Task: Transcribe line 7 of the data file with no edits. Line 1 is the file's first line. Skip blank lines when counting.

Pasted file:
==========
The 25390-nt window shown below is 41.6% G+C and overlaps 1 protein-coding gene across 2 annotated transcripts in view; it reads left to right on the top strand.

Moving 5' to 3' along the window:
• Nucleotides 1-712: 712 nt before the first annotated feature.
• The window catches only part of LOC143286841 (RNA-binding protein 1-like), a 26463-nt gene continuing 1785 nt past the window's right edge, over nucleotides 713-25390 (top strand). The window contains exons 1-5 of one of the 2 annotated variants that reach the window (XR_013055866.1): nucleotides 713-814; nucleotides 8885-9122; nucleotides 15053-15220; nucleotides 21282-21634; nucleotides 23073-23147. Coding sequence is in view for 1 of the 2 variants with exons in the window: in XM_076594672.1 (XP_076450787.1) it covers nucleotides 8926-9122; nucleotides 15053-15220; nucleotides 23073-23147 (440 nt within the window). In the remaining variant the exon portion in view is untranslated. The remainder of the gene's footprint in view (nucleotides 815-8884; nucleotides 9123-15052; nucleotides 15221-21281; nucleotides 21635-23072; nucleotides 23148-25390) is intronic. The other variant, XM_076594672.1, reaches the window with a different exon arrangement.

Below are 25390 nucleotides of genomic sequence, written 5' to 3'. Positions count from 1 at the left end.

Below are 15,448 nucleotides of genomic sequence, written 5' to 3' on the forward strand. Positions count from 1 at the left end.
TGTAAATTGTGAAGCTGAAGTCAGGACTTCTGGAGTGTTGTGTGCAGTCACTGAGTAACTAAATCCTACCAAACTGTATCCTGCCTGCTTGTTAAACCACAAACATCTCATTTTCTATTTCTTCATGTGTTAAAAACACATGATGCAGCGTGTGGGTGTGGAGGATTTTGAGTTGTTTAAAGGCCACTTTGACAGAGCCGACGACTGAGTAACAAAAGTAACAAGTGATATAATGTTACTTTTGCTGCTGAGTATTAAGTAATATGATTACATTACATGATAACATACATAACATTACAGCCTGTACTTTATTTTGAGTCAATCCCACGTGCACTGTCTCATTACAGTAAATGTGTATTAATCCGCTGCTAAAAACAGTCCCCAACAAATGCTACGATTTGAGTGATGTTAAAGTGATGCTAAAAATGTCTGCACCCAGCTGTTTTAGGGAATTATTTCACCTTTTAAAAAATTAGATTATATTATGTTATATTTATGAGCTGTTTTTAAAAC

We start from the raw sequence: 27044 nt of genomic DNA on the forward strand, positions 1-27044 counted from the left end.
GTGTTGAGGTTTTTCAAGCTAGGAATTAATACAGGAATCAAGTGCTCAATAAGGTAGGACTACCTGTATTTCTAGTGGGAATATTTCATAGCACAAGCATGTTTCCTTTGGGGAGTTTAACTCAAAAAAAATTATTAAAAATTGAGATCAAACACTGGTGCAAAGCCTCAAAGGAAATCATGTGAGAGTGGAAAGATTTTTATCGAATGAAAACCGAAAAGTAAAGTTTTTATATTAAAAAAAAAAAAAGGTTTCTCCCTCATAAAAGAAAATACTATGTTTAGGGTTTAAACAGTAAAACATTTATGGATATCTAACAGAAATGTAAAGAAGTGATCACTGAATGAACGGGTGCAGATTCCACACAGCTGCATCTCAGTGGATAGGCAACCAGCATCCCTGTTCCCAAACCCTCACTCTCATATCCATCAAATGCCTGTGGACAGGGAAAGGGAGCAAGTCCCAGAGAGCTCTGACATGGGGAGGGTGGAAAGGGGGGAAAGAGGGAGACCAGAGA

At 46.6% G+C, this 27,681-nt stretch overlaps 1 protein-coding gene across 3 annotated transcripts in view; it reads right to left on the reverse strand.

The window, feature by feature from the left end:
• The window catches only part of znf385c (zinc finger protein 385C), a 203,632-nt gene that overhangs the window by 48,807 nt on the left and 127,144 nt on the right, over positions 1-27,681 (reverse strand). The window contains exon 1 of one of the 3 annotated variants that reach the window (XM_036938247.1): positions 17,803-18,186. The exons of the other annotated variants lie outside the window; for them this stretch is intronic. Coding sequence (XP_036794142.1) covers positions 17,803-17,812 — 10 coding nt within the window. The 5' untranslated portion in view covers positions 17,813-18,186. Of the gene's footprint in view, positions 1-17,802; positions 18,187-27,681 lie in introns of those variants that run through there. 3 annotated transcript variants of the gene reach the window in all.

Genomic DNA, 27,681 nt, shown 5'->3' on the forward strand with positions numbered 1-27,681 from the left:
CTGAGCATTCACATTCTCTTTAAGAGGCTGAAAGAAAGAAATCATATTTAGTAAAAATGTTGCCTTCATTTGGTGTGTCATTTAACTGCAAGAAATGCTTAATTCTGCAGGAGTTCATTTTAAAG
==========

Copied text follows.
TGTAAATTGTGAAGCTGAAGTCAGGACTTCTGGAGTGTTGTGTGCAGTCACTGAGTAACTAAATCCTACCAAACTGTATCCTGCCTGCTTGTTAAACCACAAACATCTCATTTTCTATTTCTTCATGTGTTAAAAACACATGATGCAGCGTGTGGGTGTGGAGGATTTTGAGTTGTTTAAAGGCCACTTTGACAGAGCCGACGACTGAGTAACAAAAGTAACAAGTGATATAATGTTACTTTTGCTGCTGAGTATTAAGTAATATGATTACATTACATGATAACATACATAACATTACAGCCTGTACTTTATTTTGAGTCAATCCCACGTGCACTGTCTCATTACAGTAAATGTGTATTAATCCGCTGCTAAAAACAGTCCCCAACAAATGCTACGATTTGAGTGATGTTAAAGTGATGCTAAAAATGTCTGCACCCAGCTGTTTTAGGGAATTATTTCACCTTTTAAAAAATTAGATTATATTATGTTATATTTATGAGCTGTTTTTAAAAC